In addition to the established general principles that the vesting of remainders is preferred as a matter of public policy to any construction of contingency, and any doubt will be resolved in favor of the earlier vesting of estates, and where a testamentary provision is susceptible to both constructions that which creates a vested remainder will be adopted, it is equally well settled in Illinois that estates granted by will are deemed to vest at the death of the testator unless clear and unmistakable language is employed in the testament specifying a later time for their vesting. Peadro v. Peadro, 400 Ill. 482, 487, 81 N.E.2d 192; Murphy v. Westhoff, 386 Ill. 136, 140-141, 53 N.E.2d 931; Hartwick v. Heberling, 364 Ill. 523, 529, 4 N.E.2d 965; Dustin v. Brown, 297 Ill. 499, 508, 130 N.E. 859; Continental Illinois Nat. Bank & Trust Co. v. Kane, 308 Ill.App. 110, 126, 127, 31 N.E.2d 351. The will of Otto Young will be searched in vain for any such plain or unequivocal provisions. The only language to be found in the entire instrument which could possibly suggest such a contingency is a phrase following the testator's designation of his principal beneficiaries: "* * * the surviving issue of any deceased grandchild to stand in the place of and receive the share which such deceased grandchild would have been entitled to receive if then living." The Illinois courts in varying language have repeatedly proclaimed the general rule that "if possible, a will must be construed as giving an estate of inheritance to the first devisee unless other limiting or qualifying language used shows clearly and unequivocally that it was the intention of the testator to limit or qualify the estate granted." Mitchell v. Snyder, 402 Ill. 279, 282, 83 N.E.2d 680, 681. And, more specifically, a similar clause has been passed on by the Illinois Supreme Court in at least three cases, it being held on each occasion, that the language in question did not detract from the vested character of the remainders. Knight v. Pottgieser, 176 Ill. 368, 52 N.E. 934; Warrington v. Chester, 294 Ill. 524, 128 N.E. 549; Smith v. Shepard, 370 Ill. 491, 19 N.E.2d 368. One case cited in the defendants' briefs to the contrary is expressly predicated upon New York law. People v. Byrd, 253 Ill. 223, 97 N.E. 293.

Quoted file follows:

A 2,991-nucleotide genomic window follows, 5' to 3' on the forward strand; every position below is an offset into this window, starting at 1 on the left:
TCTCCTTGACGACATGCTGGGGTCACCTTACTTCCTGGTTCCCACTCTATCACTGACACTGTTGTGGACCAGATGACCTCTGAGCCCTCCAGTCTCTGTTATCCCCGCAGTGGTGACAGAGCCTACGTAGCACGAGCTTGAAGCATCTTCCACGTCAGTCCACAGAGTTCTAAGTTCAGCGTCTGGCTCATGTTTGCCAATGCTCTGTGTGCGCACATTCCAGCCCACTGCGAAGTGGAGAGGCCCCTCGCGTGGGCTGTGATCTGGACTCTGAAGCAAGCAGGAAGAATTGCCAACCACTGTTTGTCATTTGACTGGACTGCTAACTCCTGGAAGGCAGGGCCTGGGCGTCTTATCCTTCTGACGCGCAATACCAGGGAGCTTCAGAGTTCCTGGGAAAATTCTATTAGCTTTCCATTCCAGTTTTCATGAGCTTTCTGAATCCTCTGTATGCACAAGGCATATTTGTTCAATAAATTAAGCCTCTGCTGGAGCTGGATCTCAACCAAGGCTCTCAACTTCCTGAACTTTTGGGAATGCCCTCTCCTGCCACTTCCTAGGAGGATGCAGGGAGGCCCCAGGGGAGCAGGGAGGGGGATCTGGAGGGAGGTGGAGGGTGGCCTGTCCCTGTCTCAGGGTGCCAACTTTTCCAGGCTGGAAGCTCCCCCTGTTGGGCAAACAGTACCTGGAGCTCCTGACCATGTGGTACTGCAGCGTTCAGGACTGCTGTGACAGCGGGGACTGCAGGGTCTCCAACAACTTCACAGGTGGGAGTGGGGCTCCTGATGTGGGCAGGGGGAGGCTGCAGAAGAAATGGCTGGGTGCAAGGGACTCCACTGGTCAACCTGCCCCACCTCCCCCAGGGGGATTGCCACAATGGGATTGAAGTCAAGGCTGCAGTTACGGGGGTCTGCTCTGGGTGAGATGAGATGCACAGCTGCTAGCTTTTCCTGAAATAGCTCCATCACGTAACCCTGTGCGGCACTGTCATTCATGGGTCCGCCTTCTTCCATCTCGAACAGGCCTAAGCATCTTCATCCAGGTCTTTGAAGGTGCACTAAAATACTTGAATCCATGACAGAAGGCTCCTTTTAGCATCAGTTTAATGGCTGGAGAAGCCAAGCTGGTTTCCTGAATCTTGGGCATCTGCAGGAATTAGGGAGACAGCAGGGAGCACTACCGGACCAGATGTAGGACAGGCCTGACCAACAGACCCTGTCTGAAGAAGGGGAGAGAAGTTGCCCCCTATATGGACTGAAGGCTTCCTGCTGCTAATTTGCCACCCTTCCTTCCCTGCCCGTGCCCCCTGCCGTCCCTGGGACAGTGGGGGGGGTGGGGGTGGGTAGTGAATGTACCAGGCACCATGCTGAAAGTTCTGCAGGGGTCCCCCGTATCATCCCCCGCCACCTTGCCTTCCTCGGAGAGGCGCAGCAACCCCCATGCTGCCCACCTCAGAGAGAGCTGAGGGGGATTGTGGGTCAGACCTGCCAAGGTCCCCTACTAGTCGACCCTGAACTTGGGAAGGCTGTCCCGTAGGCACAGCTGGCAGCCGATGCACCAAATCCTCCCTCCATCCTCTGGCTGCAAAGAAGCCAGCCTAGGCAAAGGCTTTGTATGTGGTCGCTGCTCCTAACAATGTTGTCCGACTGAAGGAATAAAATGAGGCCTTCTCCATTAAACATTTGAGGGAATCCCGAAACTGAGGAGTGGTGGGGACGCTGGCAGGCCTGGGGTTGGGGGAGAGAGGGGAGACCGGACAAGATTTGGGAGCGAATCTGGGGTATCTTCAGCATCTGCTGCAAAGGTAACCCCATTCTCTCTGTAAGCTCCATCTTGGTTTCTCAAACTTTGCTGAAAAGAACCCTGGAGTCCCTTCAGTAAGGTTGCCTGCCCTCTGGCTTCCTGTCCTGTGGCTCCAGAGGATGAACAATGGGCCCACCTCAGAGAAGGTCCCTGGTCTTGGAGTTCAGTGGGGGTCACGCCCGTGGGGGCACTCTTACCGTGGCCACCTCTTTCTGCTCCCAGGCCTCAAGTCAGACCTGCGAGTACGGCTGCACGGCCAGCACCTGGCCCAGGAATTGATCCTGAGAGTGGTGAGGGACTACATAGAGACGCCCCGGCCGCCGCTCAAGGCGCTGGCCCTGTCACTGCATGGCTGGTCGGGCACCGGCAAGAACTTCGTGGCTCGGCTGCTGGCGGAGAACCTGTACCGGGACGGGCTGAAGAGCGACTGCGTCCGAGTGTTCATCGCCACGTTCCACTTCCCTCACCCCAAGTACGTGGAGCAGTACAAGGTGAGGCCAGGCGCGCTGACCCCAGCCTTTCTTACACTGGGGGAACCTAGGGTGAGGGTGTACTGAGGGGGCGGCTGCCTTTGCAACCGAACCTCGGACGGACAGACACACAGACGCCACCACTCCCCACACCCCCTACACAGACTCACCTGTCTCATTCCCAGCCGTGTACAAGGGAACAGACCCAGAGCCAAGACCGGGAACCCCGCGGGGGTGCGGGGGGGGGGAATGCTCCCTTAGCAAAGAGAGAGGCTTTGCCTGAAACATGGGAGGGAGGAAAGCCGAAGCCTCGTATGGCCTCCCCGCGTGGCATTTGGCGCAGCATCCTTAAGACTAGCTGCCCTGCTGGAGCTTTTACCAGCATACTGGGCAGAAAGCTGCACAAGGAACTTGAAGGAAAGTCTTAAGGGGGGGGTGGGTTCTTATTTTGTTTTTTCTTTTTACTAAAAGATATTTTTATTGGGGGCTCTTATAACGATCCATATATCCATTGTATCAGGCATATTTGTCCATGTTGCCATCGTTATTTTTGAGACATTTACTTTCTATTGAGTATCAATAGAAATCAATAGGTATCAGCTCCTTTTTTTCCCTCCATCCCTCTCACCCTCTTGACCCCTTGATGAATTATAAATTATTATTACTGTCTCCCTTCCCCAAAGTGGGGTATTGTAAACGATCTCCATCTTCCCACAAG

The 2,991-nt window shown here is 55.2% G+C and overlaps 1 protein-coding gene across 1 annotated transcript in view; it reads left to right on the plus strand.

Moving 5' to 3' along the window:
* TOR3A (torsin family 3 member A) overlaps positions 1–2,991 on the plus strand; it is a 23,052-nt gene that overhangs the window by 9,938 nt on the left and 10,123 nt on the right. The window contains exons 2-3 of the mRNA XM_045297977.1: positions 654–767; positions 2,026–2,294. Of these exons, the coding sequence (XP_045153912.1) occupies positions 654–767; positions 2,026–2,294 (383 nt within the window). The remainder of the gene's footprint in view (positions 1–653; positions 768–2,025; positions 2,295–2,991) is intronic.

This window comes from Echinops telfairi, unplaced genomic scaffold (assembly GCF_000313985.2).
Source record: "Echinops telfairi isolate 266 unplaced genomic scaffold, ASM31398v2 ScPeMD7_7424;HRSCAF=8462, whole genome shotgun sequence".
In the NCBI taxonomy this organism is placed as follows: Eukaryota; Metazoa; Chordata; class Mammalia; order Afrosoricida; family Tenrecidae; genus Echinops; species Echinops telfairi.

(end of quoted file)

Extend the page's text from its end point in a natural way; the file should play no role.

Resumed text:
Each side has pressed upon the court the authorities and principles of construction it believes to be controlling here, and each does so with equal earnestness and conviction. The closer though the court came to grips with this problem, the less confusing its solution has become. The limitations of the will of Otto Young in disposing of the corpus of his residuary trust, when viewed in the setting of decisions which have dealt with kindred clauses, take on a familiar pattern. The cases have a strikingly similar feature. After intermediate limited estates or income gifts, the property is given to individuals or a class with a substitutionary gift to the children or issue of the share of a primary taker in the event of his death before termination of the intermediate estate. Such death has presented in the decided cases the question here, whether when he dies without children or issue the deceased primary taker has an interest in the property which passes to his heirs or would pass under his will if he *929 left one. In other words, is his interest a transmissible one?